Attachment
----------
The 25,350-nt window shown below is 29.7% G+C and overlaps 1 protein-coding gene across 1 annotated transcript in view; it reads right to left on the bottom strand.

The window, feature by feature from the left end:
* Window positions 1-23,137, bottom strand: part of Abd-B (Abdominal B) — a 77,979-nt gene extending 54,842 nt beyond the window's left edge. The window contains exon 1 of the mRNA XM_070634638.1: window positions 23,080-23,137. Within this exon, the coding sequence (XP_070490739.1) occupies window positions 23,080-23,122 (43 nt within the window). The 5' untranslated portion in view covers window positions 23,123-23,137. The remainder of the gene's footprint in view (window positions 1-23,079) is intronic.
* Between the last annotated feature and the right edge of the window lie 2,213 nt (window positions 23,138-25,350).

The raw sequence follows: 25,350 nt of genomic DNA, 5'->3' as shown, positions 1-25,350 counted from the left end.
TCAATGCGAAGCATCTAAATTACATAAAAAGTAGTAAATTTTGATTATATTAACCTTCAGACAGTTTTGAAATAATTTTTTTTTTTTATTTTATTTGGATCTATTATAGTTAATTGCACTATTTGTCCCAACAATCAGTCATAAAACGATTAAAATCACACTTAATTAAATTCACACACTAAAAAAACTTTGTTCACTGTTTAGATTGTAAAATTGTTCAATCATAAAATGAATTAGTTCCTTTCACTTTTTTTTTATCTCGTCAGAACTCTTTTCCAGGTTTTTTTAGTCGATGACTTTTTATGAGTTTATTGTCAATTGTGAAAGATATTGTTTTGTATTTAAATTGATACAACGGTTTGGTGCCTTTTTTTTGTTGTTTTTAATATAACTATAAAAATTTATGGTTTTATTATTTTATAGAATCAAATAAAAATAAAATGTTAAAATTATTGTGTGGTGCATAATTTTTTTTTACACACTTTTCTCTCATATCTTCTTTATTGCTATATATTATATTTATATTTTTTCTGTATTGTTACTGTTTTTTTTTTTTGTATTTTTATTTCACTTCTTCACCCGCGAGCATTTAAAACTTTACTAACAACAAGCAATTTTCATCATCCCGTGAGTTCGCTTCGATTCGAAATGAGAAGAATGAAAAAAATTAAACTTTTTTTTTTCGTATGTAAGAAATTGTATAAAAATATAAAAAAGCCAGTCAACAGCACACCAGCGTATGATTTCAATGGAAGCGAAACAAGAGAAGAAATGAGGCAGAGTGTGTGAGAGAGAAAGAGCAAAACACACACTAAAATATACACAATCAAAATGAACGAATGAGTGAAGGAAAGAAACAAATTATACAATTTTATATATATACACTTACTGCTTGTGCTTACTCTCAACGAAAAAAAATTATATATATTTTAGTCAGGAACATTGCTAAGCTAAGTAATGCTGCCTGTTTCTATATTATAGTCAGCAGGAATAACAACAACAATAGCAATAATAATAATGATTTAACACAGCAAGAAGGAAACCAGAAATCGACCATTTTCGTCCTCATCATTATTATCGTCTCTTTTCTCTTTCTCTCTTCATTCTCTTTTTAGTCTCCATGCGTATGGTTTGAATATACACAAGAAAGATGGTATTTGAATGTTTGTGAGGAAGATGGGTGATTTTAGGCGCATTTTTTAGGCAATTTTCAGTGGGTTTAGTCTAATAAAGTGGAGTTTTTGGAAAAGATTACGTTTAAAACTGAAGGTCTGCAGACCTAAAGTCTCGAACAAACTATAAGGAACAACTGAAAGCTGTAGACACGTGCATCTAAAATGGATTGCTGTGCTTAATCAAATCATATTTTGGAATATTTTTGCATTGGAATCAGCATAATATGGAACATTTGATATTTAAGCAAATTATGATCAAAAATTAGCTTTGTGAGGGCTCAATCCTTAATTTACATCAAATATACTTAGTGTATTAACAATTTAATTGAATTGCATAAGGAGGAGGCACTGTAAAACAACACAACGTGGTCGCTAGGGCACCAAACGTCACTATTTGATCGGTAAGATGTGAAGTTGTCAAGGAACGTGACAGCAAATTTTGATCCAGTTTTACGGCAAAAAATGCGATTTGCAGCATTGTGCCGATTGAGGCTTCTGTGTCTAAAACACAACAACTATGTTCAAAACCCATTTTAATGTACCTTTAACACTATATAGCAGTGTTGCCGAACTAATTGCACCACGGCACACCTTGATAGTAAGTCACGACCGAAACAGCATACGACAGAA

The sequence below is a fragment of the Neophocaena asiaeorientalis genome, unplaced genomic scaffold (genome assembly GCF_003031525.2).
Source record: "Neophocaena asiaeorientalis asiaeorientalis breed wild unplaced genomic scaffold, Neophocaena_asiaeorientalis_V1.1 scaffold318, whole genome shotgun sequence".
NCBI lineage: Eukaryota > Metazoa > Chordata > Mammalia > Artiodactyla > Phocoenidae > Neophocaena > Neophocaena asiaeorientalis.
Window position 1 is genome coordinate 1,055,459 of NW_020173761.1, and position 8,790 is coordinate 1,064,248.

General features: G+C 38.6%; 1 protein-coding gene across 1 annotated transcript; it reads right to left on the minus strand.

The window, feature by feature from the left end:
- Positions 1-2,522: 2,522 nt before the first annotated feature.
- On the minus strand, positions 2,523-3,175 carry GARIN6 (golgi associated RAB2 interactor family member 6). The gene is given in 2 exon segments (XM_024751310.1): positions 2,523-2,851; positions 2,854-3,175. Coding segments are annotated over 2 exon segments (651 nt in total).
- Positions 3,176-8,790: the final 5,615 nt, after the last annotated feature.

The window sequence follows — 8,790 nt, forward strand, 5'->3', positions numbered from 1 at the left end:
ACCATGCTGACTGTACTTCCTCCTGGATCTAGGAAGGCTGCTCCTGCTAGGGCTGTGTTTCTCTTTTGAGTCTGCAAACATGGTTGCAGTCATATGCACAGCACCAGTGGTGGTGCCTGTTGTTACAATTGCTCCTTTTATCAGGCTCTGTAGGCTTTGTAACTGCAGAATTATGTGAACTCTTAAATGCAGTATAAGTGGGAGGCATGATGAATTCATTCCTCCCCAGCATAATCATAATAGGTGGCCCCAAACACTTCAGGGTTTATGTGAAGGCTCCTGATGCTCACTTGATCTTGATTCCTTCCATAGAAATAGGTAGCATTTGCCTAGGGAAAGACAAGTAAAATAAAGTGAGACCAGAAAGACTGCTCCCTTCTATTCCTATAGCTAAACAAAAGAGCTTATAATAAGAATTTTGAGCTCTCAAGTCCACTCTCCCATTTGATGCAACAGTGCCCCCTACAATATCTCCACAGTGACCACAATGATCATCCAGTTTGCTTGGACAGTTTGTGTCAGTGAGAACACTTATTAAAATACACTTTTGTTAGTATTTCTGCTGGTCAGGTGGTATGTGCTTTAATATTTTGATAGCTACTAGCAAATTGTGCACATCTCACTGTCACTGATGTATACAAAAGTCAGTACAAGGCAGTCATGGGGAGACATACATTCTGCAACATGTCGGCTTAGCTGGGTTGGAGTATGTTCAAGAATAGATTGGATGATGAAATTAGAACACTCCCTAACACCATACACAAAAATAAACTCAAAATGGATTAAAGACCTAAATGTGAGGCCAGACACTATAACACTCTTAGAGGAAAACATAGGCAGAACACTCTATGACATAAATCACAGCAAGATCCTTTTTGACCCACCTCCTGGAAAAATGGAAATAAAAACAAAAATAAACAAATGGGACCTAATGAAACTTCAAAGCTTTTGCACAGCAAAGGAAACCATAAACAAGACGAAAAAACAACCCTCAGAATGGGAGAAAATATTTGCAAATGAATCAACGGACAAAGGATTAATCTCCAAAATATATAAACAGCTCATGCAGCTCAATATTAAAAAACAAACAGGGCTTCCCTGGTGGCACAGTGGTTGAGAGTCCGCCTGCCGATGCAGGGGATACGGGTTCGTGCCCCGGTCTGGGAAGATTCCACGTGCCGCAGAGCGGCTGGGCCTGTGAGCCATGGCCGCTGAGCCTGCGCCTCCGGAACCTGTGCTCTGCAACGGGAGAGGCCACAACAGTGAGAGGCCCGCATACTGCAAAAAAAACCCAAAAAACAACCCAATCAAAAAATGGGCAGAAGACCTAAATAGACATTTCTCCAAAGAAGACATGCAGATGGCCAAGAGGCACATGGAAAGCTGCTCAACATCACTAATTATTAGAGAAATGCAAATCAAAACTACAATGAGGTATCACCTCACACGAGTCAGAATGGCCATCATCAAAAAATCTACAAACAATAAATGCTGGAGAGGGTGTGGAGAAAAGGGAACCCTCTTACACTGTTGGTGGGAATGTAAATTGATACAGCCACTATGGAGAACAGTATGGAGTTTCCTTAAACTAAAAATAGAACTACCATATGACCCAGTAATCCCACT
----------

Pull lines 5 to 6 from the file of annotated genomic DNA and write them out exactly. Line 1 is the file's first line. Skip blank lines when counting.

The raw sequence follows: 25,350 nt of genomic DNA, 5'->3' as shown, positions 1-25,350 counted from the left end.
TCAATGCGAAGCATCTAAATTACATAAAAAGTAGTAAATTTTGATTATATTAACCTTCAGACAGTTTTGAAATAATTTTTTTTTTTTATTTTATTTGGATCTATTATAGTTAATTGCACTATTTGTCCCAACAATCAGTCATAAAACGATTAAAATCACACTTAATTAAATTCACACACTAAAAAAACTTTGTTCACTGTTTAGATTGTAAAATTGTTCAATCATAAAATGAATTAGTTCCTTTCACTTTTTTTTTATCTCGTCAGAACTCTTTTCCAGGTTTTTTTAGTCGATGACTTTTTATGAGTTTATTGTCAATTGTGAAAGATATTGTTTTGTATTTAAATTGATACAACGGTTTGGTGCCTTTTTTTTGTTGTTTTTAATATAACTATAAAAATTTATGGTTTTATTATTTTATAGAATCAAATAAAAATAAAATGTTAAAATTATTGTGTGGTGCATAATTTTTTTTTACACACTTTTCTCTCATATCTTCTTTATTGCTATATATTATATTTATATTTTTTCTGTATTGTTACTGTTTTTTTTTTTTGTATTTTTATTTCACTTCTTCACCCGCGAGCATTTAAAACTTTACTAACAACAAGCAATTTTCATCATCCCGTGAGTTCGCTTCGATTCGAAATGAGAAGAATGAAAAAAATTAAACTTTTTTTTTTCGTATGTAAGAAATTGTATAAAAATATAAAAAAGCCAGTCAACAGCACACCAGCGTATGATTTCAATGGAAGCGAAACAAGAGAAGAAATGAGGCAGAGTGTGTGAGAGAGAAAGAGCAAAACACACACTAAAATATACACAATCAAAATGAACGAATGAGTGAAGGAAAGAAACAAATTATACAATTTTATATATATACACTTACTGCTTGTGCTTACTCTCAACGAAAAAAAATTATATATATTTTAGTCAGGAACATTGCTAAGCTAAGTAATGCTGCCTGTTTCTATATTATAGTCAGCAGGAATAACAACAACAATAGCAATAATAATAATGATTTAACACAGCAAGAAGGAAACCAGAAATCGACCATTTTCGTCCTCATCATTATTATCGTCTCTTTTCTCTTTCTCTCTTCATTCTCTTTTTAGTCTCCATGCGTATGGTTTGAATATACACAAGAAAGATGGTATTTGAATGTTTGTGAGGAAGATGGGTGATTTTAGGCGCATTTTTTAGGCAATTTTCAGTGGGTTTAGTCTAATAAAGTGGAGTTTTTGGAAAAGATTACGTTTAAAACTGAAGGTCTGCAGACCTAAAGTCTCGAACAAACTATAAGGAACAACTGAAAGCTGTAGACACGTGCATCTAAAATGGATTGCTGTGCTTAATCAAATCATATTTTGGAATATTTTTGCATTGGAATCAGCATAATATGGAACATTTGATATTTAAGCAAATTATGATCAAAAATTAGCTTTGTGAGGGCTCAATCCTTAATTTACATCAAATATACTTAGTGTATTAACAATTTAATTGAATTGCATAAGGAGGAGGCACTGTAAAACAACACAACGTGGTCGCTAGGGCACCAAACGTCACTATTTGATCGGTAAGATGTGAAGTTGTCAAGGAACGTGACAGCAAATTTTGATCCAGTTTTACGGCAAAAAATGCGATTTGCAGCATTGTGCCGATTGAGGCTTCTGTGTCTAAAACACAACAACTATGTTCAAAACCCATTTTAATGTACCTTTAACACTATATAGCAGTGTTGCCGAACTAATTGCACCACGGCACACCTTGATAGTAAGTCACGACCGAAACAGCATACGACAGAA